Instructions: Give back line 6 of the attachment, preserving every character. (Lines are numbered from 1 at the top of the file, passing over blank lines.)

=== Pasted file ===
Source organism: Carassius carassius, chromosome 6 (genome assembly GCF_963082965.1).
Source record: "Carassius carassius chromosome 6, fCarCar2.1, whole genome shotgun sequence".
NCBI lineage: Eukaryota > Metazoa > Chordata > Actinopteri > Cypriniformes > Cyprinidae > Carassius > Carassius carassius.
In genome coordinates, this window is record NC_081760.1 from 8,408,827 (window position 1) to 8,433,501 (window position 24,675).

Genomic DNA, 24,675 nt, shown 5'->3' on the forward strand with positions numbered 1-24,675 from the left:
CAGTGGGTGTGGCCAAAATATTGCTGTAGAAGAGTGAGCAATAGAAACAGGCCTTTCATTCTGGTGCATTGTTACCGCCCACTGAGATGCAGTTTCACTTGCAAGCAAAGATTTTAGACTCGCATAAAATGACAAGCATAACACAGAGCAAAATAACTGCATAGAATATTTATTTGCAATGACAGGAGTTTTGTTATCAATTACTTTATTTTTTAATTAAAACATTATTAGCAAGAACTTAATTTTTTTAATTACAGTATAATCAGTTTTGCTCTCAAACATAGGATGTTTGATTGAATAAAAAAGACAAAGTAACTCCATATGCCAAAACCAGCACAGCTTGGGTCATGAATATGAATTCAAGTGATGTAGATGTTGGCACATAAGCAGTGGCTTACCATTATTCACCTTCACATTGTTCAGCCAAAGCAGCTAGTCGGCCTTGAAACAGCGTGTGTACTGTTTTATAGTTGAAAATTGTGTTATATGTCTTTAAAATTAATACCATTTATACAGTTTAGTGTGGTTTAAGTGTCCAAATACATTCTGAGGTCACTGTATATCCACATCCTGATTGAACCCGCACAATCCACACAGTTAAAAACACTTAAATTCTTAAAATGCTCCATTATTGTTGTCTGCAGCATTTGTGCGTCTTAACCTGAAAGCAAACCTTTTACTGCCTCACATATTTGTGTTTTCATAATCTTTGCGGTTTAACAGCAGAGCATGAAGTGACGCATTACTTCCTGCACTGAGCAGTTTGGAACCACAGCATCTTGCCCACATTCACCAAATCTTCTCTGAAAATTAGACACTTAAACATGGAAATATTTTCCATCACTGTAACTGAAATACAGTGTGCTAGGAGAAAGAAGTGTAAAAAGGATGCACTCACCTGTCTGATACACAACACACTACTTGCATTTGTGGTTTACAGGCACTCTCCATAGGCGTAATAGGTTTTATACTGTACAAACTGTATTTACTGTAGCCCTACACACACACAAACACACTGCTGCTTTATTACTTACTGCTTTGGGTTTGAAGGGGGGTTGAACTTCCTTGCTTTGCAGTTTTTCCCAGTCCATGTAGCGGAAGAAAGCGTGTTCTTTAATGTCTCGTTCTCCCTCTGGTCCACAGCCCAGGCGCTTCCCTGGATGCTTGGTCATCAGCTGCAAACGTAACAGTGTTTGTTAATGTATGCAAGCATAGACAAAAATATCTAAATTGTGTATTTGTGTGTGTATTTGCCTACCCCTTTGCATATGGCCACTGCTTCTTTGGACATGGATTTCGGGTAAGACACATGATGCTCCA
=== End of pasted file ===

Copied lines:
CAGTGGGTGTGGCCAAAATATTGCTGTAGAAGAGTGAGCAATAGAAACAGGCCTTTCATTCTGGTGCATTGTTACCGCCCACTGAGATGCAGTTTCACTTGCAAGCAAAGATTTTAGACTCGCATAAAATGACAAGCATAACACAGAGCAAAATAACTGCATAGAATATTTATTTGCAATGACAGGAGTTTTGTTATCAATTACTTTATTTTTTAATTAAAACATTATTAGCAAGAACTTAATTTTTTTAATTACAGTATAATCAGTTTTGCTCTCAAACATAGGATGTTTGATTGAATAAAAAAGACAAAGTAACTCCATATGCCAAAACCAGCACAGCTTGGGTCATGAATATGAATTCAAGTGATGTAGATGTTGGCACATAAGCAGTGGCTTACCATTATTCACCTTCACATTGTTCAGCCAAAGCAGCTAGTCGGCCTTGAAACAGCGTGTGTACTGTTTTATAGTTGAAAATTGTGTTATATGTCTTTAAAATTAATACCATTTATACAGTTTAGTGTGGTTTAAGTGTCCAAATACATTCTGAGGTCACTGTATATCCACATCCTGATTGAACCCGCACAATCCACACAGTTAAAAACACTTAAATTCTTAAAATGCTCCATTATTGTTGTCTGCAGCATTTGTGCGTCTTAACCTGAAAGCAAACCTTTTACTGCCTCACATATTTGTGTTTTCATAATCTTTGCGGTTTAACAGCAGAGCATGAAGTGACGCATTACTTCCTGCACTGAGCAGTTTGGAACCACAGCATCTTGCCCACATTCACCAAATCTTCTCTGAAAATTAGACACTTAAACATGGAAATATTTTCCATCACTGTAACTGAAATACAGTGTGCTAGGAGAAAGAAGTGTAAAAAGGATGCACTCACCTGTCTGATACACAACACACTACTTGCATTTGTGGTTTACAGGCACTCTCCATAGGCGTAATAGGTTTTATACTGTACAAACTGTATTTACTGTAGCCCTACACACACACAAACACACTGCTGCTTTATTACTTACTGCTTTGGGTTTGAAGGGGGGTTGAACTTCCTTGCTTTGCAGTTTTTCCCAGTCCATGTAGCGGAAGAAAGCGTGTTCTTTAATGTCTCGTTCTCCCTCTGGTCCACAGCCCAGGCGCTTCCCTGGATGCTTGGTCATCAGCTGCAAACGTAACAGTGTTTGTTAATGTATGCAAGCATAGACAAAAATATCTAAATTGTGTATTTGTGTGTGTATTTGCCTACCCCTTTGCATATGGCCACTGCTTCTTTGGACATGGATTTCGGGTAAGACACATGATGCTCCA